The Annual Register for the Year 1767, 7th November

From The Annual Register, or a View of the History, Politics, and Literature for the Year 1767

7th November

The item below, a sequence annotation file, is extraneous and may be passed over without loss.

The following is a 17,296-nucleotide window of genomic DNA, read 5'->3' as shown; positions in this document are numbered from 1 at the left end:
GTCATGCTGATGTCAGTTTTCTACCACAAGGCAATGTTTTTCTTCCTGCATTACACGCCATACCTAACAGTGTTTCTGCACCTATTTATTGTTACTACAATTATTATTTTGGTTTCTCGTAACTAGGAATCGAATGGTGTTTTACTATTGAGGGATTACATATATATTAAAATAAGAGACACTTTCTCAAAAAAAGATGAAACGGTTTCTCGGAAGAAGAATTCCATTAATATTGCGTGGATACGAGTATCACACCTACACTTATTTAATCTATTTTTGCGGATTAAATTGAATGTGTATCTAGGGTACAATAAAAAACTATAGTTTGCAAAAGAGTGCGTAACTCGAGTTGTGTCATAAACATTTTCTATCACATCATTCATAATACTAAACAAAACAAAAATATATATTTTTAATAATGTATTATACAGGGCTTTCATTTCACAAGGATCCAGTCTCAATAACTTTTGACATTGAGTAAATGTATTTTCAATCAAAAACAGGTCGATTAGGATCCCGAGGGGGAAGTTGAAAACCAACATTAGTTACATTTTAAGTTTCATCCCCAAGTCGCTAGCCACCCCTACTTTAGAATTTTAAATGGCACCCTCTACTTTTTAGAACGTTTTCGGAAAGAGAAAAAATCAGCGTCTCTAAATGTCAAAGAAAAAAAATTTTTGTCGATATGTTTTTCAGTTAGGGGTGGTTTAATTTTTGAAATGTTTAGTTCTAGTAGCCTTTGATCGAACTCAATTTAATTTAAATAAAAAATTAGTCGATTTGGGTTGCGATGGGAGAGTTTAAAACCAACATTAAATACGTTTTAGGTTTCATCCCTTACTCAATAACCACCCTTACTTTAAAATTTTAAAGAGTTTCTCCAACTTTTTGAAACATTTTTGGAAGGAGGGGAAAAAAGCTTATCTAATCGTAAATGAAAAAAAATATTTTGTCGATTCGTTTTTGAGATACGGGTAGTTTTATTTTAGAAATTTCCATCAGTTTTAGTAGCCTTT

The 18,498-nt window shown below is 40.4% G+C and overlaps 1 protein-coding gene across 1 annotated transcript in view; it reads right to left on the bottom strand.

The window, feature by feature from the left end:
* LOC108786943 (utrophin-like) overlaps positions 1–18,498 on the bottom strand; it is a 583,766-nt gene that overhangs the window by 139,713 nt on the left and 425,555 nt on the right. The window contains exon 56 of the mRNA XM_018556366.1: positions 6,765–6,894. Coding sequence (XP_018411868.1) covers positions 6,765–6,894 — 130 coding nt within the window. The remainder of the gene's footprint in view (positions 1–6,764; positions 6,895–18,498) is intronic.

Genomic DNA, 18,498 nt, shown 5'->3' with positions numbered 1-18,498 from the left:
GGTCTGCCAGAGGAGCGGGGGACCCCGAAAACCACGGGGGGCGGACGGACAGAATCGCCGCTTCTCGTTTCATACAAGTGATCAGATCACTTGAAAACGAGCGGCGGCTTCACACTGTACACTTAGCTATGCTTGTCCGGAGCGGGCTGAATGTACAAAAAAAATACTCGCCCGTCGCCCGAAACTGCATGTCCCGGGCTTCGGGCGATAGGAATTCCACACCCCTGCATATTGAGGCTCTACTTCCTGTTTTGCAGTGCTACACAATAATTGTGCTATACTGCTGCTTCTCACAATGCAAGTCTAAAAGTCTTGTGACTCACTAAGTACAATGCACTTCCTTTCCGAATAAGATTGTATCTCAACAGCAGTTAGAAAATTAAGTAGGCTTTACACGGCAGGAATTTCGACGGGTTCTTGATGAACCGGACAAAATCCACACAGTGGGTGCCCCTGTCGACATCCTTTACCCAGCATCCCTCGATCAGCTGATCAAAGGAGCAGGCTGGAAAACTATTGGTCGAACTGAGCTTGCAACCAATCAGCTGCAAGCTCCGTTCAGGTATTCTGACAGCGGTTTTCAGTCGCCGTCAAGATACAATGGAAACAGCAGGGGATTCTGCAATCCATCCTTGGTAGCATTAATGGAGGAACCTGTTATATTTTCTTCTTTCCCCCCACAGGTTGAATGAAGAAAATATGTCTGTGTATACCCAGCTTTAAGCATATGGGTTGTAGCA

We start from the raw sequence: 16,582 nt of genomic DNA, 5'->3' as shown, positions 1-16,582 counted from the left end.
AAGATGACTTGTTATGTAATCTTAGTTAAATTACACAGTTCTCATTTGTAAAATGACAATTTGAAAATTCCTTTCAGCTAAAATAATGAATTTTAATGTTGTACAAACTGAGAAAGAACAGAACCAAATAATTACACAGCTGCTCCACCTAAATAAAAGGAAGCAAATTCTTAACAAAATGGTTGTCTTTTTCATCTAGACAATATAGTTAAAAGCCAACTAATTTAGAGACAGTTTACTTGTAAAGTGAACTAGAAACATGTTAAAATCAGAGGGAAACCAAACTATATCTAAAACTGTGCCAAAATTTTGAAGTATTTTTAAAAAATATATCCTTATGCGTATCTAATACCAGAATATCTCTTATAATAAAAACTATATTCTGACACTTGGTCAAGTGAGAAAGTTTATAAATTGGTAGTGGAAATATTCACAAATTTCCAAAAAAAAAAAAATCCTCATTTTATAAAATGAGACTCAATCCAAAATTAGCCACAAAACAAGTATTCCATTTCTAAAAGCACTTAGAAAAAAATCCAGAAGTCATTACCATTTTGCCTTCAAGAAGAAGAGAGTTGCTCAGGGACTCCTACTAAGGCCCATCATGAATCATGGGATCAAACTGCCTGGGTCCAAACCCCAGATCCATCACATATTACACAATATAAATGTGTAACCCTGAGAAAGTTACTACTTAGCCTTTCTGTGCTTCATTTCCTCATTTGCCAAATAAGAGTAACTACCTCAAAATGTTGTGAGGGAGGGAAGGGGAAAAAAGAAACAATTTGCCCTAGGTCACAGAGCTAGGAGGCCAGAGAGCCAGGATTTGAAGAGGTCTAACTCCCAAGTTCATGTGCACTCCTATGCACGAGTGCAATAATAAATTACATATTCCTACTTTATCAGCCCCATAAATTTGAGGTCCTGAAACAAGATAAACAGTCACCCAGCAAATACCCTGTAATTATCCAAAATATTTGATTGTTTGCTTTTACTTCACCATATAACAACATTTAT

“…about eleven o’clock in the morning, he was fetched out of gaol, and taken to Petsarn [Pensarn], the place of execution; but was very desirous of being hanged within the walls of the castle, which was denied him. On the road to the gallows he walked so fast, that the spectators could hardly keep up with him, still cursing and swearing that the respite was real, and calling the under-sheriff a scoundrel for taking away his life with the reprieve in his pocket; he further said, that the Lord Chief Justice will take the matter in hand and many will suffer by it; and it is reported that he desired his wife to insert his trial, execution etc. in the London papers; and at the gallows delivered her two letters, but the contents are not known. He made no confession at all, but declared he never wronged any person of a shilling in his life, and in a manner denied the crime for which he suffered. He mounted the ladder boldly, and addressed the spectators thus: “Gentlemen, now is the time, do as you please, you have my reprieve in your custody.” He prayed for about five minutes and then said: “I am ready,” and was turned off before one o’clock.”


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